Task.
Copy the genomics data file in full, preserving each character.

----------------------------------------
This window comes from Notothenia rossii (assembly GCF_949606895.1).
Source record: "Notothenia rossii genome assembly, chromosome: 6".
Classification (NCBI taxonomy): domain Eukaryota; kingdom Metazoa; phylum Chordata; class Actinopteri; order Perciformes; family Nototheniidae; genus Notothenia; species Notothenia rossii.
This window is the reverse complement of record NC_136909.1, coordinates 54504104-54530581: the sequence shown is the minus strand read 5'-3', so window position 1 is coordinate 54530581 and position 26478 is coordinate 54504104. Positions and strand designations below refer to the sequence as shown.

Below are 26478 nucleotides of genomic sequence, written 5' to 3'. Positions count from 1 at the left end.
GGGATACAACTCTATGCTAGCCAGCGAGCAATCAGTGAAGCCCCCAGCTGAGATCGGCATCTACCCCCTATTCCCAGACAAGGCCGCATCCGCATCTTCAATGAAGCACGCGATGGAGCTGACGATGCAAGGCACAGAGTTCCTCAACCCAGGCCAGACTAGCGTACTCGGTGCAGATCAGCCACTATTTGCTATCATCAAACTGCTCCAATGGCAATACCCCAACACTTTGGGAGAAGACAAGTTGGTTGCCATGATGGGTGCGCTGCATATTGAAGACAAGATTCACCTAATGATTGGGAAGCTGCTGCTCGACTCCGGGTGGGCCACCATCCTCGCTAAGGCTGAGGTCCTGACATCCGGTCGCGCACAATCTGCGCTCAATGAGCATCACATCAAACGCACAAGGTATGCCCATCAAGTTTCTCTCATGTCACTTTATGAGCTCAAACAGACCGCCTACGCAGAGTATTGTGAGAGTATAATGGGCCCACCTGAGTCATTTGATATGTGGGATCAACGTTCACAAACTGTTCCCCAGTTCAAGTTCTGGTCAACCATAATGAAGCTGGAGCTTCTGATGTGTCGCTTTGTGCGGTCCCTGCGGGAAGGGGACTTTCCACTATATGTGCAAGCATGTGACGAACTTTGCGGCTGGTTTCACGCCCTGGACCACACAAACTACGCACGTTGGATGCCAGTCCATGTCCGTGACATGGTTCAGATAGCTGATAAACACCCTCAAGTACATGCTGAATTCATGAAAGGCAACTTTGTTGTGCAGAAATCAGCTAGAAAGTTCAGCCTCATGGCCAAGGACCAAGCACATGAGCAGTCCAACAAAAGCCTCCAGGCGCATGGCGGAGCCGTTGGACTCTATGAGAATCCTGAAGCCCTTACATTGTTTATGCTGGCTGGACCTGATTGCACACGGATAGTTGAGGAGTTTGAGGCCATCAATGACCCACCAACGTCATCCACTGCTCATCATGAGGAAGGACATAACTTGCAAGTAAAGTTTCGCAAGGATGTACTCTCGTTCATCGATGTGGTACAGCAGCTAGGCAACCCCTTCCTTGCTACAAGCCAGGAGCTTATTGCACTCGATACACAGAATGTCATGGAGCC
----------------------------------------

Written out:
This window comes from Notothenia rossii (assembly GCF_949606895.1).
Source record: "Notothenia rossii genome assembly, chromosome: 6".
Classification (NCBI taxonomy): domain Eukaryota; kingdom Metazoa; phylum Chordata; class Actinopteri; order Perciformes; family Nototheniidae; genus Notothenia; species Notothenia rossii.
This window is the reverse complement of record NC_136909.1, coordinates 54504104-54530581: the sequence shown is the minus strand read 5'-3', so window position 1 is coordinate 54530581 and position 26478 is coordinate 54504104. Positions and strand designations below refer to the sequence as shown.

Below are 26478 nucleotides of genomic sequence, written 5' to 3'. Positions count from 1 at the left end.
GGGATACAACTCTATGCTAGCCAGCGAGCAATCAGTGAAGCCCCCAGCTGAGATCGGCATCTACCCCCTATTCCCAGACAAGGCCGCATCCGCATCTTCAATGAAGCACGCGATGGAGCTGACGATGCAAGGCACAGAGTTCCTCAACCCAGGCCAGACTAGCGTACTCGGTGCAGATCAGCCACTATTTGCTATCATCAAACTGCTCCAATGGCAATACCCCAACACTTTGGGAGAAGACAAGTTGGTTGCCATGATGGGTGCGCTGCATATTGAAGACAAGATTCACCTAATGATTGGGAAGCTGCTGCTCGACTCCGGGTGGGCCACCATCCTCGCTAAGGCTGAGGTCCTGACATCCGGTCGCGCACAATCTGCGCTCAATGAGCATCACATCAAACGCACAAGGTATGCCCATCAAGTTTCTCTCATGTCACTTTATGAGCTCAAACAGACCGCCTACGCAGAGTATTGTGAGAGTATAATGGGCCCACCTGAGTCATTTGATATGTGGGATCAACGTTCACAAACTGTTCCCCAGTTCAAGTTCTGGTCAACCATAATGAAGCTGGAGCTTCTGATGTGTCGCTTTGTGCGGTCCCTGCGGGAAGGGGACTTTCCACTATATGTGCAAGCATGTGACGAACTTTGCGGCTGGTTTCACGCCCTGGACCACACAAACTACGCACGTTGGATGCCAGTCCATGTCCGTGACATGGTTCAGATAGCTGATAAACACCCTCAAGTACATGCTGAATTCATGAAAGGCAACTTTGTTGTGCAGAAATCAGCTAGAAAGTTCAGCCTCATGGCCAAGGACCAAGCACATGAGCAGTCCAACAAAAGCCTCCAGGCGCATGGCGGAGCCGTTGGACTCTATGAGAATCCTGAAGCCCTTACATTGTTTATGCTGGCTGGACCTGATTGCACACGGATAGTTGAGGAGTTTGAGGCCATCAATGACCCACCAACGTCATCCACTGCTCATCATGAGGAAGGACATAACTTGCAAGTAAAGTTTCGCAAGGATGTACTCTCGTTCATCGATGTGGTACAGCAGCTAGGCAACCCCTTCCTTGCTACAAGCCAGGAGCTTATTGCACTCGATACACAGAATGTCATGGAGCC